Last modified: 2009-06-06 by ian macdonald
Keywords: santals |
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image by Chrystian Kretowicz, 16 April 2009
Santals are the largest adivasi (indigenous) community in the Indian
subcontinent with a population of more than 10 million, and they reside mostly
in the Indian states of Jharkhand, Orissa, West Bengal, Assam and Bihar, and
sparsely in Bangladesh and Nepal. The estimate of their numbers varies widely
from source to source. "The Santali language is part of the Austro-Asiatic
family, distantly related to Vietnamese and Khmer. A few of the Indian
anthropologists also believe that humans first came to India about 65000-55000
years ago. Historians believe that they were the ancestors of the tribal
community residing in the eastern part of India (excluding hilly portions). So
the Santals, Kols and Mundas may be the descendants of them. But in those times
their primary way of subsistence were hunting and food gathering. The agrarian
way of living was brought by the Aryans who came about in the 1500 B.C. How the
Mohenjo-Daro civilization annihilated is a big question whether there was an
Aryan invasion or a major environmental change that wiped them out is still
under research and every day new theories are coming out. Coming back to the
history of tribals, the Proto Australoids, their earliest ancestors, started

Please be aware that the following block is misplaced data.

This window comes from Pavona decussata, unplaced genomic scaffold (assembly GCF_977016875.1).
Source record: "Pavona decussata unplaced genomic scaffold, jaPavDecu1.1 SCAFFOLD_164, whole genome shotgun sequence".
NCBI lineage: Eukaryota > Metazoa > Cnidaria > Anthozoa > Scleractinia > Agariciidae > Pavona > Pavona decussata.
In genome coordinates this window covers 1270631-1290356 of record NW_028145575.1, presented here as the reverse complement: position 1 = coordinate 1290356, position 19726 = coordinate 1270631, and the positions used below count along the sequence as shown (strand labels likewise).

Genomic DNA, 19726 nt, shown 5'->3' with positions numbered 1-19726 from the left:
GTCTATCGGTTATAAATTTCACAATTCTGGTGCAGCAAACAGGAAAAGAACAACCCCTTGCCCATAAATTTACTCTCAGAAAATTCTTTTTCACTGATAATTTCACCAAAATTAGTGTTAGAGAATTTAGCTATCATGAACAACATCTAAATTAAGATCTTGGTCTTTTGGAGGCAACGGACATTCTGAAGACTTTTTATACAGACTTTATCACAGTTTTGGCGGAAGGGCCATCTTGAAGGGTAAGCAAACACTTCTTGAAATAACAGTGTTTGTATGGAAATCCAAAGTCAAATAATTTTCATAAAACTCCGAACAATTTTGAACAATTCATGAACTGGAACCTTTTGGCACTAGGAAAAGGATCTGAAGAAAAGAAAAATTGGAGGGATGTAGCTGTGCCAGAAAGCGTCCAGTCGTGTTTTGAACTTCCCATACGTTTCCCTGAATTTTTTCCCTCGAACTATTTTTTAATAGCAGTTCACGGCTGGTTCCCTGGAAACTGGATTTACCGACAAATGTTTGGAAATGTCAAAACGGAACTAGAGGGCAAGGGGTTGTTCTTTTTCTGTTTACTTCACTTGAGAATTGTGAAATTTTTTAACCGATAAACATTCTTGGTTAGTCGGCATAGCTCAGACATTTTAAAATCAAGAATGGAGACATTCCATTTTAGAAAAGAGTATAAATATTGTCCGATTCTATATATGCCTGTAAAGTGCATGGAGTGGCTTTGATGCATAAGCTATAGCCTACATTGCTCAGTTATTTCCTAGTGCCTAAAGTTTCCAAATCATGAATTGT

living in the forest in the eastern part of India.
The Santal community is devoid of any caste system and there is no distinction made on the basis of birth. They believe in supernatural beings and ancestral spirits. Santali rituals are consist mainly of sacrificial offerings and invocations to the spirits, or bongas. It is believed by some scholars that Bonga means the same as Bhaga (or Bhagavan). The Santal system of governance, known as Manjhi–Paragana, may be compared to what is often called Local Self Governance. This body is responsible for making decisions to ameliorate the village's socioeconomic condition.
In 1855, the Santals rebelled against the British. Although the revolution was brutally suppressed, it marked a great change in the colonial rule and policy. The day is still celebrated among the Santal community with great respect and spirit for the thousands of the Santal martyrs who sacrificed their lives along with their two celebrated leaders (Sido and Kanhu Murmu) to win freedom from the rule of the Zamindars and the British operatives." (from Wikipedia)
Today, the Santals are engaged in the vicious war with Bodos in Assam. The fight is led by the Birsa Commando Force - BCF which is a separatist group made up of ethnic Santhals, an Indian minority group that lives in several northeastern Indian states. The Birsa Commando Force was founded in response to ethnic clashes between Santhals and Bodos (another minority group) in the state of Assam. Bodos and Santhals both demand independent states in Assam, and have often clashed over territory and economic issues. Santhals make up a large majority of tea-workers in Assam, which has created a backlash among Bodos who resent the Santhal's higher economic standing.
More on Santals can be read at http://en.wikipedia.org/wiki/Santal and http://wesanthals.tripod.com/ including a story about their unusual and interesting alphabet and script - Ol Chiki.
James B. Minahan (Encyclopedia of the Stateless Nations - Ethnic and National
Groups Around the World - volume IV) pictures and describes their flag as:
"The Santhal national flag, the flag of the national movement, is a horizontal tricolor of green, white and red, bearing a centered gold disk on the white stripe."
Chrystian Kretowicz, 16 April 2009